Status: Highly questionableA company called Aquiess, led by David Miles, claims to have developed technology that can bring rain to drought-ridden areas. Sounds a bit dubious to me, but Miles has managed to convince some farmers in Geelong, Australia that this is the real deal. The farmers have hired him on the agreement that they'll pay him if it rains. So if it doesn't rain, they remain out of luck. And if it does rain, they're going to pay some guy for something that is probably due to natural causes. According to the Aquiess homepage the technology somehow works via blasting weather systems with electromagnetic pulses: Oh, and it can prevent hurricanes too: Chris Sounness, a climate specialist for the Department of Primary Industries, issued a press release recently blasting the Aquiess weather modification claims, calling them a cruel hoax and saying that: But Aquiess seems to have its supporters in the government, such as federal Member for Mallee John Forrest who has stated that: Personally, I think the farmers would be better off praying for rain like the residents of Lubbock are doing. At least that's free.
Status: Weird NewsChicago's transportation department has announced that they're going to try an interesting experiment to try to get people to slow down on a notoriously hazardous curve. They're going to use an optical illusion: Unfortunately there's no video of what this optical illusion effect looks like (the new stripes haven't been painted yet), but when I read this I immediately thought that if you combined the speeding optical illusion with randomly moving yellow lines, you could really mess with people's minds.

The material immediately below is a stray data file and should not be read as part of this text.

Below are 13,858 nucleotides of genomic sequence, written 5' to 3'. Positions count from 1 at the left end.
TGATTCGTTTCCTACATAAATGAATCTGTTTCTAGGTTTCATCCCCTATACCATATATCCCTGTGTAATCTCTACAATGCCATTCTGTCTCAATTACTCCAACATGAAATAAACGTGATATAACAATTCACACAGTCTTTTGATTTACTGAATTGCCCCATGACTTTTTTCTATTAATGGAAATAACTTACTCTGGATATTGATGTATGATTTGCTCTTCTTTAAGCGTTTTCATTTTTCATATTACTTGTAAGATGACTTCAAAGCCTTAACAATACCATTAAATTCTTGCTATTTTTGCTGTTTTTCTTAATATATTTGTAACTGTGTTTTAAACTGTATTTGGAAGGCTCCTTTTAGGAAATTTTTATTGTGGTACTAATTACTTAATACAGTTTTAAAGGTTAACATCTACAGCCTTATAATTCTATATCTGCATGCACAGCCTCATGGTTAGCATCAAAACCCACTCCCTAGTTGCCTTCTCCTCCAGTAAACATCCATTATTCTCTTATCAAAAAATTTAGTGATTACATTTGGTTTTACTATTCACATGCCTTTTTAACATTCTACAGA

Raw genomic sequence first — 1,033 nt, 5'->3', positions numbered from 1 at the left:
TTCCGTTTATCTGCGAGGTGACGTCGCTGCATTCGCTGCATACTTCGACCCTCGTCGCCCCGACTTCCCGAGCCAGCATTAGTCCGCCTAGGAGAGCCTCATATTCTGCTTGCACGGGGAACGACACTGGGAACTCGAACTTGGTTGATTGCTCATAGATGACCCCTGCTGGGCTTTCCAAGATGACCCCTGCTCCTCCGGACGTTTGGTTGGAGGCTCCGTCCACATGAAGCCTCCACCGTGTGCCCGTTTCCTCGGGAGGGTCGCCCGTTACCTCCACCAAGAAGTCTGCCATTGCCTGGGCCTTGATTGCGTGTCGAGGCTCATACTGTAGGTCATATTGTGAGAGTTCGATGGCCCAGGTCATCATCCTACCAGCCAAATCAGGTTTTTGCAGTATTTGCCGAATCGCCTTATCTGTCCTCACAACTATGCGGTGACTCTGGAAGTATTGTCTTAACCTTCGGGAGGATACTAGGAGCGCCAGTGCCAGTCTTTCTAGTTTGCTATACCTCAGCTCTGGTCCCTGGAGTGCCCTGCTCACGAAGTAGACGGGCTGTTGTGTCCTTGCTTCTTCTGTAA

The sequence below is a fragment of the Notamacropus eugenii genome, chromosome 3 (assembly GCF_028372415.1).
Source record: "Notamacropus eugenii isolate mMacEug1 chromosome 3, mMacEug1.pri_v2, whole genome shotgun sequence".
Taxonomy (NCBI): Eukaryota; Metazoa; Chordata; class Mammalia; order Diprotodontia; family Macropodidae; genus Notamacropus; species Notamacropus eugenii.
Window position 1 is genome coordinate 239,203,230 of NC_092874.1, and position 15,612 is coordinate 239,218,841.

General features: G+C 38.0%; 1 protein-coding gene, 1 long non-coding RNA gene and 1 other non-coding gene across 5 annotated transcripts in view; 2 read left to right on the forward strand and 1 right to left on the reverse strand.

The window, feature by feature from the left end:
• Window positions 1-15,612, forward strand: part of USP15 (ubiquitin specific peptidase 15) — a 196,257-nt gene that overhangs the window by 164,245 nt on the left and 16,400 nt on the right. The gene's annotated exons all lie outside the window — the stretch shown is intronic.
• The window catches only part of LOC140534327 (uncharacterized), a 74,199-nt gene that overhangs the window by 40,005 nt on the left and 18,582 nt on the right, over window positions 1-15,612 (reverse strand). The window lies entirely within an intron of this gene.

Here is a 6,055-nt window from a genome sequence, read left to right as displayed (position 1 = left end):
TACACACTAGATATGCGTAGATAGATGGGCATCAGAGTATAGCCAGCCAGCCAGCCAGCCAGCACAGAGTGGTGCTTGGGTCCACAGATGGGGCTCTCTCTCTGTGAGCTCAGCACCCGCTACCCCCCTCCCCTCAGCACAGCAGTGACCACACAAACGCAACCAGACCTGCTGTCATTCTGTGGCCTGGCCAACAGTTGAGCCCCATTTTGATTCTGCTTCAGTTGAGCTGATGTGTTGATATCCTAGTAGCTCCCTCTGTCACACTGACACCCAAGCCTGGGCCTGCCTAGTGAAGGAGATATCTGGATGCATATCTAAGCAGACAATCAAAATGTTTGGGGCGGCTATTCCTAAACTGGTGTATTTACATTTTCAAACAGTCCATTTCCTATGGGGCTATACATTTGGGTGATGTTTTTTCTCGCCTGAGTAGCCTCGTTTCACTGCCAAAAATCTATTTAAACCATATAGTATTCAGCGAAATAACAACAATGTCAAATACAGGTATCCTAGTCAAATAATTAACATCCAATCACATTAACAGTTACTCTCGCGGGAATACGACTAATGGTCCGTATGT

Status: Weird NewsAs a long-time Doctor Who fan, I couldn't resist posting about this. It seems there's some phony British currency circulating around on which the Queen has been replaced by Doctor Who. The faux £10 notes bear the inscription "I promise to pay the bearer on demand the sum of 10 satsumas." Apparently the notes were created by the BBC for use during a scene in which the Doctor causes an ATM machine to start spewing money out into the street. Instead of using real money, which would have been a bit expensive, they printed up some phony notes. But, of course, fans quickly grabbed the loose notes that were floating around. An article in the Western Mail quotes an onlooker who says: "From a distance they almost look like real notes but you'd never be able to use them in the pub." Well, you might be able to if the bartender was a Doctor Who fan. I'd give someone a beer for some Doctor Who currency (but maybe no change). I found scans of the notes on Doctor Who Online.